2 Open Data and Reproducibility

2.1 Introduction to Reproducible Research

2.1.1 Learning Objectives

  • Shared understanding of open and research reproducibility
  • Introduction to computational reproducibility
  • Introduction to FAIR and CARE as they relate to open data
  • Familiarity with metadata best practices

2.1.2 What do we mean by open science and research reproducibility?

Throughout this course you will hear us emphasize open practices and research reproducibility. Indeed, as a data repository charged with both preserving and making accessible the products of NSF funded research, it is no surprise that these topics are central to our mission. However, these terms, while readily parsed, can mean different things to different individuals depending on their frame of reference and research activities. Further, even with a shared definition variation exists in the degree to which openness and research reproducibility can (or should) be implemented.

Before we begin, we are going to take the time to discuss and possibly develop a shared understanding of the terms ‘open’ and ‘reproducible’ as they pertain to research.


In small groups answer the following questions:

  • What does open research mean to you?
    • Do you consider your own research practices open?
    • If not, why not? If so, how so?
  • What does reproducible research mean to you?
    • Who should be able to reproduce research?
    • Is your own research reproducible?
    • If not, why not? If so, how so?

Identify an individual to summarize and report back to the full group.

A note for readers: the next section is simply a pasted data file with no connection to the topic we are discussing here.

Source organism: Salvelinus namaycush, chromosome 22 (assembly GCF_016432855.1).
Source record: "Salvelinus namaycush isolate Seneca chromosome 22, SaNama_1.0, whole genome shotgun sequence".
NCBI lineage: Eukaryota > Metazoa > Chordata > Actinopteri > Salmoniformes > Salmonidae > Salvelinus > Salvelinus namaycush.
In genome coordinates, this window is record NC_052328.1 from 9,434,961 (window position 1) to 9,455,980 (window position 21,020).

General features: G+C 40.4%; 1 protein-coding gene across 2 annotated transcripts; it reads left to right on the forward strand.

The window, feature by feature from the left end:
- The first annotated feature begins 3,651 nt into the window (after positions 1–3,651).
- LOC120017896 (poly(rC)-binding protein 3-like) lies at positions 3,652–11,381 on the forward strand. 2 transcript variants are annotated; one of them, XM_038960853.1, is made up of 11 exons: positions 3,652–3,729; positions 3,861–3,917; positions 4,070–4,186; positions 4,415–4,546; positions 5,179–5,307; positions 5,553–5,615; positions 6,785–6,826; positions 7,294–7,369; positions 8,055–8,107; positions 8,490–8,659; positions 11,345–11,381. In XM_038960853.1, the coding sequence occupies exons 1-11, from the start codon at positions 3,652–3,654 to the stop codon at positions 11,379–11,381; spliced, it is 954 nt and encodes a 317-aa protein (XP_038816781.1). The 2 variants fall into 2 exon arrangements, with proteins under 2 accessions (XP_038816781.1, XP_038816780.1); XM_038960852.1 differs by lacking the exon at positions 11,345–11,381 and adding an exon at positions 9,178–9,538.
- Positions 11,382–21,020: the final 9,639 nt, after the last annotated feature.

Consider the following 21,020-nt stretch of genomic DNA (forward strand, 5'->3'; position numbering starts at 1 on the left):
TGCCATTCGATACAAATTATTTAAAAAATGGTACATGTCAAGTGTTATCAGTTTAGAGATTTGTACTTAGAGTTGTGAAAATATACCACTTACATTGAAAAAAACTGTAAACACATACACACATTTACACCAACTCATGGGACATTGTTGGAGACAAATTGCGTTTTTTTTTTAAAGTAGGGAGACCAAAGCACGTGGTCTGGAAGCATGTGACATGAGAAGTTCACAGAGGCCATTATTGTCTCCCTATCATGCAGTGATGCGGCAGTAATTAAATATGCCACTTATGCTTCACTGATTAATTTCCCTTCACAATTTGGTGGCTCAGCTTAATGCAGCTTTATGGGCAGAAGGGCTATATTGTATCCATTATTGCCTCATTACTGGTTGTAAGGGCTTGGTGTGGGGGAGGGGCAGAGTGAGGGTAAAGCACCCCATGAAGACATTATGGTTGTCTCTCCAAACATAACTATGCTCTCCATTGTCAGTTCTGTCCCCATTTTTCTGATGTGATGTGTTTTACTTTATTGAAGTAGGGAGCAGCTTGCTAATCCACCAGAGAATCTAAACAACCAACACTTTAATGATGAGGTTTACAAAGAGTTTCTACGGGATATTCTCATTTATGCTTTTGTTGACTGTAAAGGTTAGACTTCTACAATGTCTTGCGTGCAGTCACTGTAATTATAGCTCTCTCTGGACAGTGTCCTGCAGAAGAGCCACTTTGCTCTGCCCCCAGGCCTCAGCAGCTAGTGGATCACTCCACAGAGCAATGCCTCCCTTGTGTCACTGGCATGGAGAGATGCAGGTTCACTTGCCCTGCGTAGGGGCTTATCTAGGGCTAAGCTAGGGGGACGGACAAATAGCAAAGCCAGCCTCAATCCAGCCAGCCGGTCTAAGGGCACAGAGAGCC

2.1.3 What is research reproducibility and how does it relate to open science?

Reproducibility is a hallmark of the scientific research process, which is based on empirical observations coupled with explanatory models. Whether integrating data from across multiple studies and sources, or working with your own data, the data life cycle typically involves some degree of data collection/integration, quality assurance practices, analysis and synthesis. Operating in a reproducible fashion means that each of these steps can be easily re-executed to achieve the same result, ideally as part of a single workflow.

Reproducibility means different things to different researchers. For our purposes, practical reproducibility looks like:

  • Preserving the data
  • Preserving the software workflow
  • Documenting what you did
  • Describing how to interpret it all

Reproducibility does not, by definition, require openness. Reproducibility can be achieved within a single research activity or across a research program with a closed group of collaborators. However, when working in an OPEN and REPRODUCIBLE manner, we are better able to transform knowledge into benefits for society. In this section we will expand on the benefits of reproducible research and open science before highlighting some best practices.

2.1.4 Open Science

To enable full reproducibility by the broader community; researchers, practitioners, policy makers etc, all products of the research activity need to be accessible - open data, open code, and open publications. Further, full research transparency also requires open peer review. There are, of course, data sensitivities and ethical considerations regarding open everything and these will be discussed later.

At its core, the aims of Open Science are to:

  1. Increase transparency of the research process
  2. Enable reproducibility of results and conclusions
  3. Accelerate discovery
  4. Enhance and facilitate collaboration
  5. Increase diversity, equity and inclusion
  6. Transform knowledge into benefits for society

So, why is reproducible research important?

Working in a reproducible manner builds efficiencies into your own research practices. The ability to automate processes and rerun analyses as you collect more data, or share your full workflow (including data, code and products) with colleagues, will accelerate the pace of your research and collaborations. However, beyond these direct benefits, reproducible research builds trust in science with the public, policy makers and others.